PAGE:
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Founder of the "baby hatch hospital" honored with Medal of Merit

Founder of the "baby hatch hospital" honored with Medal of Merit

Berlin, 09.11.2011 [APD-CH]. Gabriele Stangl, pastor of the Waldfriede Adventist hospital in Berlin-Zehlendorf, received the Medal of Merit of the Federal Republic of Germany (awarded by the Federal President Christian Wulff) from the mayor of the Steglit

November 18, 2011 | APD-CH


Berlin, 09.11.2011 [APD-CH]. Gabriele Stangl, pastor of the Waldfriede Adventist hospital in Berlin-Zehlendorf, received the Medal of Merit of the Federal Republic of Germany (awarded by the Federal President Christian Wulff) from the mayor of the Steglitz-Zehlendorf district, Norbert Kopp, in Berlin. The district office justified the award in a press release, as follows: "Mrs. Stangl advocates for women suffering psychosocial distress and for their babies in an impressive way: she started the 'baby hatch project' in the Waldfriede hospital in Berlin-Zehlendorf in 2000." Thus, desperate mothers can anonymously leave their babies in that baby hatch.
Gabriele was born in 1961 in Braunau am Inn, Austria. She studied theology and education at the Austrian Seventh-day Adventist Bogenhofen theological seminary. She also taught Hebrew, Old Testament subjects and German language for foreigners there, before starting to work as chaplain at the Wittelsbach Adventist nursing home, in the upper Bavarian Bad Aibling. She has been chaplain at the Waldfriede Hospital in Berlin since 1996. Three years ago, the "Association of Adventist Women", a private lay organization in Seattle, Washington State, named Gabriele Stangl "Woman of the Year 2008".
Bernd Quoss, managing director of the Waldfriede hospital, praised the "hard work structure" of the "baby hatch" founded by Pastor Stangl, who has now gained public recognition through this award. He stressed that the chaplain had done this work almost exclusively in her spare time and that she had had to struggle with a great deal of opposition.
The "cradle", as the "baby hatch" is called at Waldfriede hospital, is a green box. It is secluded at the rear of the clinic’s building A and is accessible by a single entrance which is not video-monitored. If a mother opens the hatch and puts her newborn in the baby hatch, sensors trigger a delayed alarm from the continuously manned gatehouse so that the mother has enough time to leave the area undetected, reported Stangl. The baby will be immediately brought to the nursery and placed under medical care. The hospital informs the youth office, which hands care over to a specially trained foster family. The mother can take back her child during the following eight weeks. If she doesn't do so, the baby is put up for adoption.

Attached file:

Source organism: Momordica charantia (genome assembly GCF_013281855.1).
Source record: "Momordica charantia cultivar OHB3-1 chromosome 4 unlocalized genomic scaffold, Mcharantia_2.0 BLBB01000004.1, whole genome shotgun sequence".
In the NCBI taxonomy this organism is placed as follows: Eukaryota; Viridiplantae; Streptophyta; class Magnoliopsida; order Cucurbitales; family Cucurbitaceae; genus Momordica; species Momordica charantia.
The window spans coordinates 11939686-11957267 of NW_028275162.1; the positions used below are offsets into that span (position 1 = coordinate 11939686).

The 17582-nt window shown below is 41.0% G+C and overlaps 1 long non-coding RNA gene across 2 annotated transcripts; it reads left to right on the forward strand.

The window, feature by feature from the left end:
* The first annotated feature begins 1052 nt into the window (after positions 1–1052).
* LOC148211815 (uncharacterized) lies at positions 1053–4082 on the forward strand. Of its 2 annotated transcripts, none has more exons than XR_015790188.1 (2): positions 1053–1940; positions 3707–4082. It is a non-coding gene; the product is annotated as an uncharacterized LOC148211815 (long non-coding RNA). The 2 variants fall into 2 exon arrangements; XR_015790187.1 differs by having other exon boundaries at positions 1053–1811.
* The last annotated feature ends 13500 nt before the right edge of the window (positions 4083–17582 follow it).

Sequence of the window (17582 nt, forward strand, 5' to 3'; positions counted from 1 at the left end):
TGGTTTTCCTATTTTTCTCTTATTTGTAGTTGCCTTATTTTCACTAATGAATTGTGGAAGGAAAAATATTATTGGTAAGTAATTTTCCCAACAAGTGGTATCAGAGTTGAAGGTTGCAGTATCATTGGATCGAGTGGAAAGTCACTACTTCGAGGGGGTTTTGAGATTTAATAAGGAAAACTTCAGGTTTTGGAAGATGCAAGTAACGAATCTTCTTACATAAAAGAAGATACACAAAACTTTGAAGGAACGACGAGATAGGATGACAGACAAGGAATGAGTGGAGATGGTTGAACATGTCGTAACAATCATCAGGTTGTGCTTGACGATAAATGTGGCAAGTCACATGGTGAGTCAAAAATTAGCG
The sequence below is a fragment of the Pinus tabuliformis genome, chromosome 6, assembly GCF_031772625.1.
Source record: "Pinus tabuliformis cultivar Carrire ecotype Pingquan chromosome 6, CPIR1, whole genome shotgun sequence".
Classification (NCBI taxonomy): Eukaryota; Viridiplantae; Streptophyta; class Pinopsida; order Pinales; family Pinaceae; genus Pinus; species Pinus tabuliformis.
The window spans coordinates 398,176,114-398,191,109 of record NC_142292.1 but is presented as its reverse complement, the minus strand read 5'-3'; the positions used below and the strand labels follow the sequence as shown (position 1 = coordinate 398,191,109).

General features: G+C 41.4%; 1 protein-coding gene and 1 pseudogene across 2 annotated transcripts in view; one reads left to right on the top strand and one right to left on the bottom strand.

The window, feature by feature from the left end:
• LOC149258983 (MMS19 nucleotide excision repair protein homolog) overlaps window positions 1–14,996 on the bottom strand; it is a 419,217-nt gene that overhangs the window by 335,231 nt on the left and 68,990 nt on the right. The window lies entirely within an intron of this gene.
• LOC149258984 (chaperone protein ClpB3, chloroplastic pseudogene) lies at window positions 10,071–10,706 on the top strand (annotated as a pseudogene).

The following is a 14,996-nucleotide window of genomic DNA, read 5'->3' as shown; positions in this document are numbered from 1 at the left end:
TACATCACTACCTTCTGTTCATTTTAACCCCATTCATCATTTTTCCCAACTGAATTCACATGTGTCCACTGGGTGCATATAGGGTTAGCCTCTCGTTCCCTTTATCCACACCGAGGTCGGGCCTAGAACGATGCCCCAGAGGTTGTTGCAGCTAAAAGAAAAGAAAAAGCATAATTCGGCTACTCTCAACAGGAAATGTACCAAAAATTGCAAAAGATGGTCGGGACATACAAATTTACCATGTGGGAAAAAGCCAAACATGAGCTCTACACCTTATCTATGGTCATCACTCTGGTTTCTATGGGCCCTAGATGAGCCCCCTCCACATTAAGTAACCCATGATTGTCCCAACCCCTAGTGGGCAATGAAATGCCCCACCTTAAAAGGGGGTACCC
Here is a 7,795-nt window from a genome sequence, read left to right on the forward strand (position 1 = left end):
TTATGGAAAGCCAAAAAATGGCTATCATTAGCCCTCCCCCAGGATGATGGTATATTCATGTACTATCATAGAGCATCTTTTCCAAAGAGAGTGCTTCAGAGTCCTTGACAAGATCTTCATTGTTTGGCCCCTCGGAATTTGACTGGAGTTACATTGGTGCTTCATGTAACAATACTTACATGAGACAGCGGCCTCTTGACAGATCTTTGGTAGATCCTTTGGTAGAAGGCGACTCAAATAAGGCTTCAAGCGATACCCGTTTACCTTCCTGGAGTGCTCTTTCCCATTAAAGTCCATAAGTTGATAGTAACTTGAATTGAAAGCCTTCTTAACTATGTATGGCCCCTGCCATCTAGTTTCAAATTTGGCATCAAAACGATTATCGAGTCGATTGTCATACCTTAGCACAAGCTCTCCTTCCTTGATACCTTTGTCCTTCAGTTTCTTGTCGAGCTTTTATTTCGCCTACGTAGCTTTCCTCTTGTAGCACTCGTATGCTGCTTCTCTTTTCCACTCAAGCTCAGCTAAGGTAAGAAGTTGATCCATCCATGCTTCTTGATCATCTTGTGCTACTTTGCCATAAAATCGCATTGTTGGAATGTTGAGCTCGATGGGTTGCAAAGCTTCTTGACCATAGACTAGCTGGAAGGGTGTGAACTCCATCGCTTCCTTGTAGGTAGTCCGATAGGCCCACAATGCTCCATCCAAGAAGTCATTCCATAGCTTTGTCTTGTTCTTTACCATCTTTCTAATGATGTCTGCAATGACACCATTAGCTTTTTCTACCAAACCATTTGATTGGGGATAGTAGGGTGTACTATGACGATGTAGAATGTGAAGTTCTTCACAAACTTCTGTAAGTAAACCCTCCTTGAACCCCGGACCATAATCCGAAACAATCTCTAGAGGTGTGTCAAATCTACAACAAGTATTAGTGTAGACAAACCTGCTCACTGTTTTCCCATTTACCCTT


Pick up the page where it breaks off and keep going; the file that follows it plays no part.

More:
Pastor Stangl developed the idea of the baby hatch during her work as a hospital chaplain. "An 80-year-old woman spoke only on her deathbed about the killing of her child. A pregnant woman had to be sent away by the hospital because she was not ready to reveal her identity. When I heard that in Hamburg a baby hatch had been set up, I had the idea that a hospital is best suited for such a thing. I've found support not only in our clinic, but also among competent authorities", said Stangl.
About 20 newborns have been laid in the "baby cradle" over the last ten years and some 110 women have given birth anonymously in the hospital. "But 95 percent of the women who gave birth anonymously with us eventually found the courage to give up their anonymity after intensive psychological support", said Pastor Stangl. Sometimes, after a few months, mothers showed up to report that their children had been placed in the "cradle". One out of three women finally keeps the baby. But most of the other women who give their babies up for adoption want their children to find out later who their mother is. The average age of these women is between 27 and 34. "Each of these women is terrified for various reasons that her pregnancy might become known", said the hospital chaplain.

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